The price of feed in Alberta is a source of concern. The drought in the West has pressured the market for animal feed in ways that our projections have difficulties capturing. This raises the possibility of underestimating the rise in feed costs in Western provinces in the table above. Data from the Alberta Ministry of Agriculture and Forestry show a remarkable increase in feed costs. In May 2021, the price of hay in Alberta bottomed at $131/ton but then surged to reach $256/ton in September (+95%). Similarly, the price for feed barley went from $6.00/bu in May to $6.95/bu in September (+16%).

To address the rise of production costs, the Canadian Dairy Commission announced in late October an increase in support prices that will result in a $6.31/hl increase in farm gate milk price. Pending approval by provincial authorities, the new support prices will become effective on February 1, 2022.

Cheese and curd imports on the rise

Strong energy prices and diverging signals regarding the strength of Canada and U.S. economies have kept the loonie flying high since the start of the fourth quarter. The Canada-U.S. exchange rate began the year at US$0.78, climbed up to US$0.83 in June and then dropped slightly below US$0.80 in Q3. We expect the currency pair to stay above US$0.80 in Q4 with a slight upward bias if energy prices rise.

In the August update, we observed growth in imports of milk and cream not concentrated in the first five months of 2021. The strong import volumes weakened closer to their 2020 levels starting in June. Imports of cheese and curd have increased by 33% in the first 8 months of 2021 compared to the same period in 2020. The growth comes from a general increase in imports from Canada’s main suppliers.

Figure 1: Imports of cheese and curd growing in 2021

Chart showing imports of cheese and curd growing in 2021.

Source: Canadian International Merchandise Trade Database from Statistics Canada.

U.S. dairy prices

For Q3, the U.S. non-fat dry milk price stayed put from Q2 averaging US$1.27/lb. Lately, the U.S. non-fat dry milk jumped up to US$1.32/lb in September and to US$1.41/lb in October. Accordingly, the monthly minimum price in Canada for class 4a milk, which is based on the U.S. non-fat dry milk price, has increased by $2.66/kg in September, +18% from January.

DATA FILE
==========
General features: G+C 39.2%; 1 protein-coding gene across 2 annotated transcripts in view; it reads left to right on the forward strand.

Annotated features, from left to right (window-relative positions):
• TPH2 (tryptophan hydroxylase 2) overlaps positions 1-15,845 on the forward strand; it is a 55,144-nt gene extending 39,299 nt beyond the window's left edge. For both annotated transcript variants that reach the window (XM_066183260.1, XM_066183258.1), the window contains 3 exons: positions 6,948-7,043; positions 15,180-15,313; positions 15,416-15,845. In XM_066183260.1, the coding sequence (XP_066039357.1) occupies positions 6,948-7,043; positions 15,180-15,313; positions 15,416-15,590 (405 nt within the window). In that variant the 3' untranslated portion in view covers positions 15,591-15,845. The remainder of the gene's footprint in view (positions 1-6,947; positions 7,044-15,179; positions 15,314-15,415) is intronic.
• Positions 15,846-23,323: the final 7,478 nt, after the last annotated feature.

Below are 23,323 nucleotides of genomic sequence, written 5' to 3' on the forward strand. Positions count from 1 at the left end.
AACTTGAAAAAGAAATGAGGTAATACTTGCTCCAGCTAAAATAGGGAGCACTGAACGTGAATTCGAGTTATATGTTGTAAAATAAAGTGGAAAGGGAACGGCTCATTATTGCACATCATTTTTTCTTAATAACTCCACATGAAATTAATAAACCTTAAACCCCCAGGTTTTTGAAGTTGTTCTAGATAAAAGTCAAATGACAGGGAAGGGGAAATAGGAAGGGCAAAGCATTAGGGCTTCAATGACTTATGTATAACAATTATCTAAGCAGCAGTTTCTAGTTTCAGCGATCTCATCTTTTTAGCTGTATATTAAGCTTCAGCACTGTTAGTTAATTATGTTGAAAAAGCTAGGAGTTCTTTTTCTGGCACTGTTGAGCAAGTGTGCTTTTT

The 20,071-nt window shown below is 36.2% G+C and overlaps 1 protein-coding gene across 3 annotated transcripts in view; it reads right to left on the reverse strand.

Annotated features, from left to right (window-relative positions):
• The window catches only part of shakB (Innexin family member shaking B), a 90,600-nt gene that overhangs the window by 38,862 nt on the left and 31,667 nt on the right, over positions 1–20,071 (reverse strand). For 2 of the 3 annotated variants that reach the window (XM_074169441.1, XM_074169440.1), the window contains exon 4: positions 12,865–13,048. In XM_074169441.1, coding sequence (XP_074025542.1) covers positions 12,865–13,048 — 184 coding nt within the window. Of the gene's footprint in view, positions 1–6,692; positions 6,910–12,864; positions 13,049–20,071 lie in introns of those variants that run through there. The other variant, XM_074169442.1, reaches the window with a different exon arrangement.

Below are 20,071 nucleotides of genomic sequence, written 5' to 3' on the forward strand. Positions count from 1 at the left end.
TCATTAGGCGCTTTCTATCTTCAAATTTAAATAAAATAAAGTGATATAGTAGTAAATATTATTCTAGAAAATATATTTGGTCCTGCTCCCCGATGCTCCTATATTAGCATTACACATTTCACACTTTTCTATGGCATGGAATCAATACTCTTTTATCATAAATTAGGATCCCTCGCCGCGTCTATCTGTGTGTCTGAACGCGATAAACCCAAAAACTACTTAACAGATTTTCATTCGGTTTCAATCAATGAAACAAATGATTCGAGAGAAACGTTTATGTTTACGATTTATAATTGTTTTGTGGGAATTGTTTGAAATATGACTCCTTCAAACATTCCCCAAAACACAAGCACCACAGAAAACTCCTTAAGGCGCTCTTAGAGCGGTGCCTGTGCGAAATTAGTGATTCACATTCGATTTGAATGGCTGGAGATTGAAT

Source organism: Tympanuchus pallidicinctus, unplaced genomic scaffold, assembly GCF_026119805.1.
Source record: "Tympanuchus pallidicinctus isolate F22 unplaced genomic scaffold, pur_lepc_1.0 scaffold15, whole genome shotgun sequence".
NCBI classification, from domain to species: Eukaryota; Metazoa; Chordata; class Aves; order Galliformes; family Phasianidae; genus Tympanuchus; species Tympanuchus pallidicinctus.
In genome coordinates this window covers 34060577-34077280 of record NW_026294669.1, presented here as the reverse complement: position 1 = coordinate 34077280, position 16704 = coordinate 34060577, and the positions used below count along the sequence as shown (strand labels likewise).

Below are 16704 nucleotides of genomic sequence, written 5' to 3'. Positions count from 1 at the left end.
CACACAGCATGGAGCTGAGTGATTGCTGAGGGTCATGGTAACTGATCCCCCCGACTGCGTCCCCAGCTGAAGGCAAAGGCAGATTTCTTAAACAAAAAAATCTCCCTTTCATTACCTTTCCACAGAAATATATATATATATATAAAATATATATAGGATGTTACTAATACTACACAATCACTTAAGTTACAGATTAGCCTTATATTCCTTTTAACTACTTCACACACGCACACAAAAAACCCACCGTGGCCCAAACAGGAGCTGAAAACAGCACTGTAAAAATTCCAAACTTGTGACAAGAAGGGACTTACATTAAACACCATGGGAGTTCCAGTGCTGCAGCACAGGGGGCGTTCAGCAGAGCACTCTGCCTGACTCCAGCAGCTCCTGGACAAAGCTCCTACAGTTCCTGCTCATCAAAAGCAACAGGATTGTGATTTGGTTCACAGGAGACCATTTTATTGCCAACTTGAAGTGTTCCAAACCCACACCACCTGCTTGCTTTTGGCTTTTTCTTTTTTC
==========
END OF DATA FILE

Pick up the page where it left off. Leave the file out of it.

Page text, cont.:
In its latest supply and demand estimates, USDA kept its 2021 estimate for U.S. non-fat dry milk price unchanged since the Q2 update at US$1.25/lb. However, the USDA significantly raised its 2022 forecast for U.S. non-fat dry milk price from US$1.27/lb in September to US$1.38/lb in October. The basis for that update is lower expected production from smaller dairy cow numbers.

Reopening of food services

The complete reopening of food services is crucial to the full recovery of the demand for dairy products. That will take time as the pandemic took a severe toll on food services and sanitary measures are not all lifted. Compared to their pre-pandemic levels, Canada counts more than 3,000 fewer accommodation and foodservice businesses and counts about 170,000 fewer employees in food services. Customers must also re-adopt their pre-pandemic habits. Google mobility data show that visitors in retail and recreation places are still 2.4% below its early 2020 level.


Sébastien Pouliot
Principal Economist

Sébastien is a Principal Agricultural Economist at Farm Credit Canada. Prior to joining FCC in 2019, Sébastien was an associate professor of economics at Iowa State University. He has also been involved as an expert in trade disputes at the World Trade Organization, notably supporting Canada and Mexico over U.S. country of origin labelling (COOL) for beef and pork. Sébastien has a PhD in agricultural and resource economics from the University of California, Davis, and was an editor of the Canadian Journal of Agricultural Economics from 2016 to 2019.

@PouliotSeb